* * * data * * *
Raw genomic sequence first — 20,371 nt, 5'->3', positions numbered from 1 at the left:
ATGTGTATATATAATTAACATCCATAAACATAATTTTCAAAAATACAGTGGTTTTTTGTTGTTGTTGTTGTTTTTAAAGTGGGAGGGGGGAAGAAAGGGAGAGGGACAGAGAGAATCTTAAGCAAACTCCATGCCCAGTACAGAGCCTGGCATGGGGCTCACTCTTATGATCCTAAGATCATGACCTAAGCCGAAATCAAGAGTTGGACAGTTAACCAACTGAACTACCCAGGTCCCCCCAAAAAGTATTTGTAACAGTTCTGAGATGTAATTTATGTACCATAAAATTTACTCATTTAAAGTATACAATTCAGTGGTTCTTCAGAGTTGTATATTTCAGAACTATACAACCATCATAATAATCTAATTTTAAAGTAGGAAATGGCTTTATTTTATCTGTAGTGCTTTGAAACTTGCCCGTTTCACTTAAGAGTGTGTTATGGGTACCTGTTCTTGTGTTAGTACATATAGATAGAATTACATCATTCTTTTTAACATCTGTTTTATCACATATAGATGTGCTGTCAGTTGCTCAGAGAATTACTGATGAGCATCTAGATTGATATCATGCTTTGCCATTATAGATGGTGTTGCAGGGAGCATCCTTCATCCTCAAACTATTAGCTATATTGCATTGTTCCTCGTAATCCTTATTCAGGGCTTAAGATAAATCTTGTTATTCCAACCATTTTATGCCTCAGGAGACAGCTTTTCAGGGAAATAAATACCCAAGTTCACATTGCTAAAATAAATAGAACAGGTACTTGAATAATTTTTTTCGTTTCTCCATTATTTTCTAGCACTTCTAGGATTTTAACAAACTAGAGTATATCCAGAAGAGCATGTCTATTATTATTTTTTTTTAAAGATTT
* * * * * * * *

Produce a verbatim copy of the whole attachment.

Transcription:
Raw genomic sequence first — 20,371 nt, 5'->3', positions numbered from 1 at the left:
ATGTGTATATATAATTAACATCCATAAACATAATTTTCAAAAATACAGTGGTTTTTTGTTGTTGTTGTTGTTTTTAAAGTGGGAGGGGGGAAGAAAGGGAGAGGGACAGAGAGAATCTTAAGCAAACTCCATGCCCAGTACAGAGCCTGGCATGGGGCTCACTCTTATGATCCTAAGATCATGACCTAAGCCGAAATCAAGAGTTGGACAGTTAACCAACTGAACTACCCAGGTCCCCCCAAAAAGTATTTGTAACAGTTCTGAGATGTAATTTATGTACCATAAAATTTACTCATTTAAAGTATACAATTCAGTGGTTCTTCAGAGTTGTATATTTCAGAACTATACAACCATCATAATAATCTAATTTTAAAGTAGGAAATGGCTTTATTTTATCTGTAGTGCTTTGAAACTTGCCCGTTTCACTTAAGAGTGTGTTATGGGTACCTGTTCTTGTGTTAGTACATATAGATAGAATTACATCATTCTTTTTAACATCTGTTTTATCACATATAGATGTGCTGTCAGTTGCTCAGAGAATTACTGATGAGCATCTAGATTGATATCATGCTTTGCCATTATAGATGGTGTTGCAGGGAGCATCCTTCATCCTCAAACTATTAGCTATATTGCATTGTTCCTCGTAATCCTTATTCAGGGCTTAAGATAAATCTTGTTATTCCAACCATTTTATGCCTCAGGAGACAGCTTTTCAGGGAAATAAATACCCAAGTTCACATTGCTAAAATAAATAGAACAGGTACTTGAATAATTTTTTTCGTTTCTCCATTATTTTCTAGCACTTCTAGGATTTTAACAAACTAGAGTATATCCAGAAGAGCATGTCTATTATTATTTTTTTTTAAAGATTT